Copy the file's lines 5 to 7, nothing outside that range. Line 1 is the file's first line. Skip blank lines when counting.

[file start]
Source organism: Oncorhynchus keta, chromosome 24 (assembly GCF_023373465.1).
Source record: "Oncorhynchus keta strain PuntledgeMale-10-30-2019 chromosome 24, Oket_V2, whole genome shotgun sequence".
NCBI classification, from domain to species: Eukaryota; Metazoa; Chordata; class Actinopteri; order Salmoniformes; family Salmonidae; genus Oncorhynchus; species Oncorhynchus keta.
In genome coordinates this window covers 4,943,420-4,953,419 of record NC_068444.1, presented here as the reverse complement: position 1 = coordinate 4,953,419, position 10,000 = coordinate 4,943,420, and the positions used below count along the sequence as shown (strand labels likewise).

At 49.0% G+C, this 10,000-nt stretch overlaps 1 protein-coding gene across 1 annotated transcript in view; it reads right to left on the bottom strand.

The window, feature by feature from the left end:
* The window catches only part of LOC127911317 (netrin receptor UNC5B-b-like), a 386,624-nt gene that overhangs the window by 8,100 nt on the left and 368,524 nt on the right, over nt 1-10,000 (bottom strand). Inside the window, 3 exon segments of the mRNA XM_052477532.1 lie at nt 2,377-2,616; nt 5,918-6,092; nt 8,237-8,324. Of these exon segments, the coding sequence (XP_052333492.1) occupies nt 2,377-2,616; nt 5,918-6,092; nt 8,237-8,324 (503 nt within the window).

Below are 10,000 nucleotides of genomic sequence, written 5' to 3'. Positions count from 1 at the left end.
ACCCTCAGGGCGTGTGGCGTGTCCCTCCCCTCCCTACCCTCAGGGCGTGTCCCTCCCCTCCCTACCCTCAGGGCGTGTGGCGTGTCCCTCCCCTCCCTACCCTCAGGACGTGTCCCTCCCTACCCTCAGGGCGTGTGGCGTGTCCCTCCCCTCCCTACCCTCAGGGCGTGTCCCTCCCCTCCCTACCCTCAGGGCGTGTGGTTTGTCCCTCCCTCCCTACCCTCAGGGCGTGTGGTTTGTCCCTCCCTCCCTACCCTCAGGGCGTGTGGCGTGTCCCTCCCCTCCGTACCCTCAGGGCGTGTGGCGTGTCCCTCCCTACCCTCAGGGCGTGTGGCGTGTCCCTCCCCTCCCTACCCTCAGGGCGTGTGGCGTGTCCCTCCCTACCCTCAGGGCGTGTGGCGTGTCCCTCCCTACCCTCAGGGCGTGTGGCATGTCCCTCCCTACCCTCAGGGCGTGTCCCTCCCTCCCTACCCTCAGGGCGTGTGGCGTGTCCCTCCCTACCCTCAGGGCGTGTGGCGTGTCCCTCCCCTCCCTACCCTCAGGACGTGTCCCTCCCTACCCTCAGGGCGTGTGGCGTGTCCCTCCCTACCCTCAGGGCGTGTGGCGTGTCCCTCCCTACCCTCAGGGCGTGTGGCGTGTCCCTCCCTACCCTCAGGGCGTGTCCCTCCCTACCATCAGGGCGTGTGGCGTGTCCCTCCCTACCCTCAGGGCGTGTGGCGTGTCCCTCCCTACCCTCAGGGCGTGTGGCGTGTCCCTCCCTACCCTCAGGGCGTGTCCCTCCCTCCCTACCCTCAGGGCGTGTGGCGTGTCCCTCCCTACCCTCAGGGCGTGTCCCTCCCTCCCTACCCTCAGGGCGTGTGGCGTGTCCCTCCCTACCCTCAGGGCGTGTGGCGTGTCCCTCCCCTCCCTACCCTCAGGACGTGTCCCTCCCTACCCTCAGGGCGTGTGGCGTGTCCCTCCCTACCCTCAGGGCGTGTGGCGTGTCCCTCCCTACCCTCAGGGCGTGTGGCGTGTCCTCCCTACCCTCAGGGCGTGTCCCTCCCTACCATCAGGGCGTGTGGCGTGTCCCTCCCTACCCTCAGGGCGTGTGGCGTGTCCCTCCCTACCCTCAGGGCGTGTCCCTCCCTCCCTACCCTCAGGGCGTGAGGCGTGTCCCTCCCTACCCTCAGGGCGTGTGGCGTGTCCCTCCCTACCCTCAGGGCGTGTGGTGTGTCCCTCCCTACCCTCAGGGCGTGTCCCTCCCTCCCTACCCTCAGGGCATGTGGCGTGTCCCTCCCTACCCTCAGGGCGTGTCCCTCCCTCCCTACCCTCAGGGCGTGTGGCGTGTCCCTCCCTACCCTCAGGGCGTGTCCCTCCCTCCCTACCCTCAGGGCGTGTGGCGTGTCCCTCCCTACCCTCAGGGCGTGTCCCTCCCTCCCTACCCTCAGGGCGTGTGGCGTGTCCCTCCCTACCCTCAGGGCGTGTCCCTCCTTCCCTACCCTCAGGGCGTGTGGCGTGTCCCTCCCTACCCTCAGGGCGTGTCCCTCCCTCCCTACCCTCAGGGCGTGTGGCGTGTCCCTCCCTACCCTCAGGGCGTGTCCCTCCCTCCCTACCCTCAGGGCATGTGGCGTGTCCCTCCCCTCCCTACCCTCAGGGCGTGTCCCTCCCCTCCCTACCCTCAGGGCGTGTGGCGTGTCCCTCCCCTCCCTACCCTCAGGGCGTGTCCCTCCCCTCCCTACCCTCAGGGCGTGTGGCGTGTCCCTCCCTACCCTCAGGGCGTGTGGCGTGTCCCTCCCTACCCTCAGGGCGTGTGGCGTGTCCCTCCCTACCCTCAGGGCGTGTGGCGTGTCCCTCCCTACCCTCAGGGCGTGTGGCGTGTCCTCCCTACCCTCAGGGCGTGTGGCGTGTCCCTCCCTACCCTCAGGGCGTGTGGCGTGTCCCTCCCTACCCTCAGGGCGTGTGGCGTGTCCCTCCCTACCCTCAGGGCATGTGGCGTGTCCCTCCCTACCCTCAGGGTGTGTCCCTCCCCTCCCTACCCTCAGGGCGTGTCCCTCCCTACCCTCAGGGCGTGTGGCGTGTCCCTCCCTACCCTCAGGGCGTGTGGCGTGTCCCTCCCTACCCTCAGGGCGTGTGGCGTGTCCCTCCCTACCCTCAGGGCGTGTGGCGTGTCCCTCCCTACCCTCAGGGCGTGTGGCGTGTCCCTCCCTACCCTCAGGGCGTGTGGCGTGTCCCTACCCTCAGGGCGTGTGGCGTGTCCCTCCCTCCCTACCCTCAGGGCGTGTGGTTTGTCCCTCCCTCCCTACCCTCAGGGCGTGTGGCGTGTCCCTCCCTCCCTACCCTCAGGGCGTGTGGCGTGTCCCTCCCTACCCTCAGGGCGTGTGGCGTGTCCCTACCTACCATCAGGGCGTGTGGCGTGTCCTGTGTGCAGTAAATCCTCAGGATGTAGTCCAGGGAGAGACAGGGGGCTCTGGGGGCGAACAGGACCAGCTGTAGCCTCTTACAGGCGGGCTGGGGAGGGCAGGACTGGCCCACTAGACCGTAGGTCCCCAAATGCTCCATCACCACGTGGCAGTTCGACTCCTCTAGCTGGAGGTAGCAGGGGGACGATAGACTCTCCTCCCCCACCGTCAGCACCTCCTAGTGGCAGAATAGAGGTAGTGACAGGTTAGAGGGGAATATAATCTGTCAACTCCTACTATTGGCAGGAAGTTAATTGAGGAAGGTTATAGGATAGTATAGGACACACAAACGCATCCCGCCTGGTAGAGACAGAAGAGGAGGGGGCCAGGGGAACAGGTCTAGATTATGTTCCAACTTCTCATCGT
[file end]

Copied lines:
At 49.0% G+C, this 10,000-nt stretch overlaps 1 protein-coding gene across 1 annotated transcript in view; it reads right to left on the bottom strand.

The window, feature by feature from the left end:
* The window catches only part of LOC127911317 (netrin receptor UNC5B-b-like), a 386,624-nt gene that overhangs the window by 8,100 nt on the left and 368,524 nt on the right, over nt 1-10,000 (bottom strand). Inside the window, 3 exon segments of the mRNA XM_052477532.1 lie at nt 2,377-2,616; nt 5,918-6,092; nt 8,237-8,324. Of these exon segments, the coding sequence (XP_052333492.1) occupies nt 2,377-2,616; nt 5,918-6,092; nt 8,237-8,324 (503 nt within the window).